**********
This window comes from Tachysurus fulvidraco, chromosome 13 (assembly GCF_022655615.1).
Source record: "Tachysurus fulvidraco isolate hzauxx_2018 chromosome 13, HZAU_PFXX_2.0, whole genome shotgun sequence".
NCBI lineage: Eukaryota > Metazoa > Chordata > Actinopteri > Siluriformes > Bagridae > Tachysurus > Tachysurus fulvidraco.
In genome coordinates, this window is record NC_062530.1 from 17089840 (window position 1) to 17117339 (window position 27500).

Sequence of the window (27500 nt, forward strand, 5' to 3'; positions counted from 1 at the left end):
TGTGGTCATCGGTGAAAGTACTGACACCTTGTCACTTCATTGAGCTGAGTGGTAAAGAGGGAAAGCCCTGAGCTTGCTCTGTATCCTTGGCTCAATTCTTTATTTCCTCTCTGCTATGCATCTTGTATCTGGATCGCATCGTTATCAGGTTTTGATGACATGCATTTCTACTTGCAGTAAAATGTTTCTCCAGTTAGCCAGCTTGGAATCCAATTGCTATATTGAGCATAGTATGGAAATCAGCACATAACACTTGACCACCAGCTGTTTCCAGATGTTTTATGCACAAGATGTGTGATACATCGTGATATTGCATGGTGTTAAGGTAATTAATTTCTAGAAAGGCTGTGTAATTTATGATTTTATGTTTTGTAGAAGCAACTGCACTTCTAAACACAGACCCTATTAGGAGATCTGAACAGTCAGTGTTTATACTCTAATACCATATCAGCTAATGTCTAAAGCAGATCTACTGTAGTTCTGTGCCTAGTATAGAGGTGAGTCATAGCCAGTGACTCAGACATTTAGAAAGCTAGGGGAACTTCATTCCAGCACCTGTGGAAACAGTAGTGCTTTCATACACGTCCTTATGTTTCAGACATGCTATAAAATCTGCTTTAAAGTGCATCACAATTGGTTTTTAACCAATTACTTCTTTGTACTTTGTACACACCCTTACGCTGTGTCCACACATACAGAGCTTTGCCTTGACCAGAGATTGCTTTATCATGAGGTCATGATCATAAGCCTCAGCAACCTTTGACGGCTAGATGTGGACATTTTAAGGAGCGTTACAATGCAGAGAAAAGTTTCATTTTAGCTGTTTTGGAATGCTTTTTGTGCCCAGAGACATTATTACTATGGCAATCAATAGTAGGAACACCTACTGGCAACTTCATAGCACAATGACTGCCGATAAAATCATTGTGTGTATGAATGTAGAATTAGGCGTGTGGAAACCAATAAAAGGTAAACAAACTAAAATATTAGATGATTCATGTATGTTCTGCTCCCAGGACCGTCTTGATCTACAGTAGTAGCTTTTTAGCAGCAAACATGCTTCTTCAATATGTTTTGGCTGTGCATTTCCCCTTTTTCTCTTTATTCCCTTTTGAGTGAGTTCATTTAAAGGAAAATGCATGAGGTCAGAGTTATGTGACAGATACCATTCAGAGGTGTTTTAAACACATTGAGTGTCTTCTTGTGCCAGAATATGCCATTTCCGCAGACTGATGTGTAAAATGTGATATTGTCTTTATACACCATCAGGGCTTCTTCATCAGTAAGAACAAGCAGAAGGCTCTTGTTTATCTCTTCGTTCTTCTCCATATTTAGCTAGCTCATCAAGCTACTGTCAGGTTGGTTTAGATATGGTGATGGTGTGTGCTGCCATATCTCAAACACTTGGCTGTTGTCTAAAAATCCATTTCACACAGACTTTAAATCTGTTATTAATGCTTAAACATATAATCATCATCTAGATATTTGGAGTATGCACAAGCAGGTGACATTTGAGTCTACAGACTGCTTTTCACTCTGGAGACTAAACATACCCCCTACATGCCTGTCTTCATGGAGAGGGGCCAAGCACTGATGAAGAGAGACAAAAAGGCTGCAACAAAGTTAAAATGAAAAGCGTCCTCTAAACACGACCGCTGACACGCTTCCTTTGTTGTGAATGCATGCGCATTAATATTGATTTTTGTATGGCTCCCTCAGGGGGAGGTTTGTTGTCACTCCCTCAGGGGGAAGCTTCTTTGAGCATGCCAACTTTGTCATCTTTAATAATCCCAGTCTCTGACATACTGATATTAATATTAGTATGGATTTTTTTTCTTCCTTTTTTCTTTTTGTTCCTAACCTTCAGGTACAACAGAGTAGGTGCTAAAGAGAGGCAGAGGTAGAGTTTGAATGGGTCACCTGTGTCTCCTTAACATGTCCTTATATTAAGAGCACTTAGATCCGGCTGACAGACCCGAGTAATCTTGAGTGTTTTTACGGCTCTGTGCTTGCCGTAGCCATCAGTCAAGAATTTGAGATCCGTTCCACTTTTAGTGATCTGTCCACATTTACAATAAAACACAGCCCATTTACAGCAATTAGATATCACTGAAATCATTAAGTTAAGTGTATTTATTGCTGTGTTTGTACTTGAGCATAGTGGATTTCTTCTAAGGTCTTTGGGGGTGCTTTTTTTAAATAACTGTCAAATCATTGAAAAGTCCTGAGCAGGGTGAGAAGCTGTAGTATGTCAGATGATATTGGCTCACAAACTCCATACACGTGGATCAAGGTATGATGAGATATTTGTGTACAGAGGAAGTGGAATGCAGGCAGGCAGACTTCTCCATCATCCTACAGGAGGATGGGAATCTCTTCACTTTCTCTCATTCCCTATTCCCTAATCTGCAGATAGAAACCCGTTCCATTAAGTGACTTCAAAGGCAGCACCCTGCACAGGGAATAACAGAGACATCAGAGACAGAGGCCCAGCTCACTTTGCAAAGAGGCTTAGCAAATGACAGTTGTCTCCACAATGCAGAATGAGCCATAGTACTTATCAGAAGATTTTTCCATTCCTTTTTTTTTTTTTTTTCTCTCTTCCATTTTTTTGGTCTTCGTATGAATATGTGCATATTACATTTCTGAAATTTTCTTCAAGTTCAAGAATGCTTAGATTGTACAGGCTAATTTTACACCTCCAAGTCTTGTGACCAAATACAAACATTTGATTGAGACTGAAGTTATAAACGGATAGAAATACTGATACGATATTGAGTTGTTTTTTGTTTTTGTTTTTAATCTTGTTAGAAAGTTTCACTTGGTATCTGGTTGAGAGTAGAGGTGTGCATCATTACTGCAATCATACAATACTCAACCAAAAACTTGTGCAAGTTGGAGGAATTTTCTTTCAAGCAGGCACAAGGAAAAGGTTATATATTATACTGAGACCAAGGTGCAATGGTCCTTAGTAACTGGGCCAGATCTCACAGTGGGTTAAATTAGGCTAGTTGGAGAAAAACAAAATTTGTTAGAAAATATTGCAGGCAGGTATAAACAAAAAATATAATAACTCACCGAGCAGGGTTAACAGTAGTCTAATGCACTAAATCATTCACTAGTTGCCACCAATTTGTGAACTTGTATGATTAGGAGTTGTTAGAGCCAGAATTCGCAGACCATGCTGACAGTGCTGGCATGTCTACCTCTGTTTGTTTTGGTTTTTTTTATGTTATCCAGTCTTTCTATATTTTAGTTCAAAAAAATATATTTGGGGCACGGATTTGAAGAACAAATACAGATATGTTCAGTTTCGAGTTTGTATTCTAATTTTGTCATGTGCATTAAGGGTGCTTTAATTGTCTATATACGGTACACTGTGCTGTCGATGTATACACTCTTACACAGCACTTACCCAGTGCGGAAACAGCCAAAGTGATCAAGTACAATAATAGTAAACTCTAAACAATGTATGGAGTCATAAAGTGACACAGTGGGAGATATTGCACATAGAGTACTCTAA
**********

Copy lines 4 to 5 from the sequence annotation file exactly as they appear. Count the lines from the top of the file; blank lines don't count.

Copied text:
In genome coordinates, this window is record NC_062530.1 from 17089840 (window position 1) to 17117339 (window position 27500).

Sequence of the window (27500 nt, forward strand, 5' to 3'; positions counted from 1 at the left end):